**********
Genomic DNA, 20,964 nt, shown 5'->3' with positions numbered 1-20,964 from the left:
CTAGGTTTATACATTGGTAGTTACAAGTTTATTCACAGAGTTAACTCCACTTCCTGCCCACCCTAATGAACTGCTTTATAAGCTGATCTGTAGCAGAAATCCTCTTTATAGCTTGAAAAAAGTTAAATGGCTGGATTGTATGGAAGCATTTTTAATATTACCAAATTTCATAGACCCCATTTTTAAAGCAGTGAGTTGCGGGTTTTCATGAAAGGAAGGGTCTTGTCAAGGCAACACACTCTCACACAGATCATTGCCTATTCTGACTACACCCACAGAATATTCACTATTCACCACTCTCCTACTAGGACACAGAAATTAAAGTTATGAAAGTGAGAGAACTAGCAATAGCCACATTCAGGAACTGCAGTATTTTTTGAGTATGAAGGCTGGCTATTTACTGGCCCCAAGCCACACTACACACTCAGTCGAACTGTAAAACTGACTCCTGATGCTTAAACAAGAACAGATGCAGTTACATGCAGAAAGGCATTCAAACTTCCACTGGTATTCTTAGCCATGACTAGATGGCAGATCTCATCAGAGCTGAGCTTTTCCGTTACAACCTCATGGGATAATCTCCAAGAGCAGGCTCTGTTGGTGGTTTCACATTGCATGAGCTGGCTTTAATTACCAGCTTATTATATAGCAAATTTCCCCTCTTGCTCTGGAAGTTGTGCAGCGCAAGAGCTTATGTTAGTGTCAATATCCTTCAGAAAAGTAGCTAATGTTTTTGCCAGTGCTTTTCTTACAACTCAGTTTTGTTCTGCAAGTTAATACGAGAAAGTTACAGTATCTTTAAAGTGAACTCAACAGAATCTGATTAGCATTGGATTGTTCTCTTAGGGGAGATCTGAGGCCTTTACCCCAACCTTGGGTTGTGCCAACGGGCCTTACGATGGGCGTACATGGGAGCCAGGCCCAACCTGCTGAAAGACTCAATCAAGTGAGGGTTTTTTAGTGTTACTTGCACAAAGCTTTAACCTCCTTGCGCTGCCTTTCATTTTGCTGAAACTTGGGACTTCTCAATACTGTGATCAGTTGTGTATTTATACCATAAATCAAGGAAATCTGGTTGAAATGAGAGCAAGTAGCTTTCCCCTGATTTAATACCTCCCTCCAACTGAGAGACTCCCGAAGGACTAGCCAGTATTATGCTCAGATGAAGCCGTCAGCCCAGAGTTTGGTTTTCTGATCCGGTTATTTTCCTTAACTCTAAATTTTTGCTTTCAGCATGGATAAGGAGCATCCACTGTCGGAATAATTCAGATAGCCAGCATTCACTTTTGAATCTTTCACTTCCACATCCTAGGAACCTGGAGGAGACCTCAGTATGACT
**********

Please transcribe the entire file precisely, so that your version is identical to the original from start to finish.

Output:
Genomic DNA, 20,964 nt, shown 5'->3' with positions numbered 1-20,964 from the left:
CTAGGTTTATACATTGGTAGTTACAAGTTTATTCACAGAGTTAACTCCACTTCCTGCCCACCCTAATGAACTGCTTTATAAGCTGATCTGTAGCAGAAATCCTCTTTATAGCTTGAAAAAAGTTAAATGGCTGGATTGTATGGAAGCATTTTTAATATTACCAAATTTCATAGACCCCATTTTTAAAGCAGTGAGTTGCGGGTTTTCATGAAAGGAAGGGTCTTGTCAAGGCAACACACTCTCACACAGATCATTGCCTATTCTGACTACACCCACAGAATATTCACTATTCACCACTCTCCTACTAGGACACAGAAATTAAAGTTATGAAAGTGAGAGAACTAGCAATAGCCACATTCAGGAACTGCAGTATTTTTTGAGTATGAAGGCTGGCTATTTACTGGCCCCAAGCCACACTACACACTCAGTCGAACTGTAAAACTGACTCCTGATGCTTAAACAAGAACAGATGCAGTTACATGCAGAAAGGCATTCAAACTTCCACTGGTATTCTTAGCCATGACTAGATGGCAGATCTCATCAGAGCTGAGCTTTTCCGTTACAACCTCATGGGATAATCTCCAAGAGCAGGCTCTGTTGGTGGTTTCACATTGCATGAGCTGGCTTTAATTACCAGCTTATTATATAGCAAATTTCCCCTCTTGCTCTGGAAGTTGTGCAGCGCAAGAGCTTATGTTAGTGTCAATATCCTTCAGAAAAGTAGCTAATGTTTTTGCCAGTGCTTTTCTTACAACTCAGTTTTGTTCTGCAAGTTAATACGAGAAAGTTACAGTATCTTTAAAGTGAACTCAACAGAATCTGATTAGCATTGGATTGTTCTCTTAGGGGAGATCTGAGGCCTTTACCCCAACCTTGGGTTGTGCCAACGGGCCTTACGATGGGCGTACATGGGAGCCAGGCCCAACCTGCTGAAAGACTCAATCAAGTGAGGGTTTTTTAGTGTTACTTGCACAAAGCTTTAACCTCCTTGCGCTGCCTTTCATTTTGCTGAAACTTGGGACTTCTCAATACTGTGATCAGTTGTGTATTTATACCATAAATCAAGGAAATCTGGTTGAAATGAGAGCAAGTAGCTTTCCCCTGATTTAATACCTCCCTCCAACTGAGAGACTCCCGAAGGACTAGCCAGTATTATGCTCAGATGAAGCCGTCAGCCCAGAGTTTGGTTTTCTGATCCGGTTATTTTCCTTAACTCTAAATTTTTGCTTTCAGCATGGATAAGGAGCATCCACTGTCGGAATAATTCAGATAGCCAGCATTCACTTTTGAATCTTTCACTTCCACATCCTAGGAACCTGGAGGAGACCTCAGTATGACT